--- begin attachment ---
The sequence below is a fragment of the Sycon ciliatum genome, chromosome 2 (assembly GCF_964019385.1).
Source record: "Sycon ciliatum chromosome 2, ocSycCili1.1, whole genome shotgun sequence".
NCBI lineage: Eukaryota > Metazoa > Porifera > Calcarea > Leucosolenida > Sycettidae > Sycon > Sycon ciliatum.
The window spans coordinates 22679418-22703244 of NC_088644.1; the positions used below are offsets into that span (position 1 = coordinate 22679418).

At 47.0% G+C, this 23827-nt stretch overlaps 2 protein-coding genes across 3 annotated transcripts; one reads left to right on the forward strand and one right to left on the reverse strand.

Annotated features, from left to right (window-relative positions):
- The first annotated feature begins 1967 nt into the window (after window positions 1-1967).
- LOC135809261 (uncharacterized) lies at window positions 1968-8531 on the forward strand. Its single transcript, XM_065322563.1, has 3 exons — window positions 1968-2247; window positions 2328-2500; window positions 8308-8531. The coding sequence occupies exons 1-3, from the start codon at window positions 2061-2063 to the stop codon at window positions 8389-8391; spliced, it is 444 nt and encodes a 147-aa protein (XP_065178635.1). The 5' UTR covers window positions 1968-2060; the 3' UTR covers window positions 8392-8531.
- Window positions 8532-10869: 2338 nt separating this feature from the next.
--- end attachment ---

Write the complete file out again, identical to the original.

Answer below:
The sequence below is a fragment of the Sycon ciliatum genome, chromosome 2 (assembly GCF_964019385.1).
Source record: "Sycon ciliatum chromosome 2, ocSycCili1.1, whole genome shotgun sequence".
NCBI lineage: Eukaryota > Metazoa > Porifera > Calcarea > Leucosolenida > Sycettidae > Sycon > Sycon ciliatum.
The window spans coordinates 22679418-22703244 of NC_088644.1; the positions used below are offsets into that span (position 1 = coordinate 22679418).

At 47.0% G+C, this 23827-nt stretch overlaps 2 protein-coding genes across 3 annotated transcripts; one reads left to right on the forward strand and one right to left on the reverse strand.

Annotated features, from left to right (window-relative positions):
- The first annotated feature begins 1967 nt into the window (after window positions 1-1967).
- LOC135809261 (uncharacterized) lies at window positions 1968-8531 on the forward strand. Its single transcript, XM_065322563.1, has 3 exons — window positions 1968-2247; window positions 2328-2500; window positions 8308-8531. The coding sequence occupies exons 1-3, from the start codon at window positions 2061-2063 to the stop codon at window positions 8389-8391; spliced, it is 444 nt and encodes a 147-aa protein (XP_065178635.1). The 5' UTR covers window positions 1968-2060; the 3' UTR covers window positions 8392-8531.
- Window positions 8532-10869: 2338 nt separating this feature from the next.